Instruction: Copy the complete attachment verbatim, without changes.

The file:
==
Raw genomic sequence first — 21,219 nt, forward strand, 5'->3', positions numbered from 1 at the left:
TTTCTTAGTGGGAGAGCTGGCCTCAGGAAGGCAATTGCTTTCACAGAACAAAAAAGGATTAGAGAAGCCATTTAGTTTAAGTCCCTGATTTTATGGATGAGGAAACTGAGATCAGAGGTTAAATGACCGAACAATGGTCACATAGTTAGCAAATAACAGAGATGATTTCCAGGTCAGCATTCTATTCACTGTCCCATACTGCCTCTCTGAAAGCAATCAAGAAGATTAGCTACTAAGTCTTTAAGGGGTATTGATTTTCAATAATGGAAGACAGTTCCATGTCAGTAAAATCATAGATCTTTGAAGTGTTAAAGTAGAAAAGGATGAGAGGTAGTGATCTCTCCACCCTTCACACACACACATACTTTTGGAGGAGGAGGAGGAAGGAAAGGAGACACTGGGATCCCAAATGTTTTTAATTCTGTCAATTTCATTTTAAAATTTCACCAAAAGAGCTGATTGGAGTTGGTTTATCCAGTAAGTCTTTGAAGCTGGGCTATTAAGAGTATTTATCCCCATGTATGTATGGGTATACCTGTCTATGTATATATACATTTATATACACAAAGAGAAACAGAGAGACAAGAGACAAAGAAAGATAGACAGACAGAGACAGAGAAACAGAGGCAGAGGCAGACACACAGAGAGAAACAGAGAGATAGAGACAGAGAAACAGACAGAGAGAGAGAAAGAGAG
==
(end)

Raw genomic sequence first — 21,219 nt, forward strand, 5'->3', positions numbered from 1 at the left:
TTTCTTAGTGGGAGAGCTGGCCTCAGGAAGGCAATTGCTTTCACAGAACAAAAAAGGATTAGAGAAGCCATTTAGTTTAAGTCCCTGATTTTATGGATGAGGAAACTGAGATCAGAGGTTAAATGACCGAACAATGGTCACATAGTTAGCAAATAACAGAGATGATTTCCAGGTCAGCATTCTATTCACTGTCCCATACTGCCTCTCTGAAAGCAATCAAGAAGATTAGCTACTAAGTCTTTAAGGGGTATTGATTTTCAATAATGGAAGACAGTTCCATGTCAGTAAAATCATAGATCTTTGAAGTGTTAAAGTAGAAAAGGATGAGAGGTAGTGATCTCTCCACCCTTCACACACACACATACTTTTGGAGGAGGAGGAGGAAGGAAAGGAGACACTGGGATCCCAAATGTTTTTAATTCTGTCAATTTCATTTTAAAATTTCACCAAAAGAGCTGATTGGAGTTGGTTTATCCAGTAAGTCTTTGAAGCTGGGCTATTAAGAGTATTTATCCCCATGTATGTATGGGTATACCTGTCTATGTATATATACATTTATATACACAAAGAGAAACAGAGAGACAAGAGACAAAGAAAGATAGACAGACAGAGACAGAGAAACAGAGGCAGAGGCAGACACACAGAGAGAAACAGAGAGATAGAGACAGAGAAACAGACAGAGAGAGAGAAAGAGAG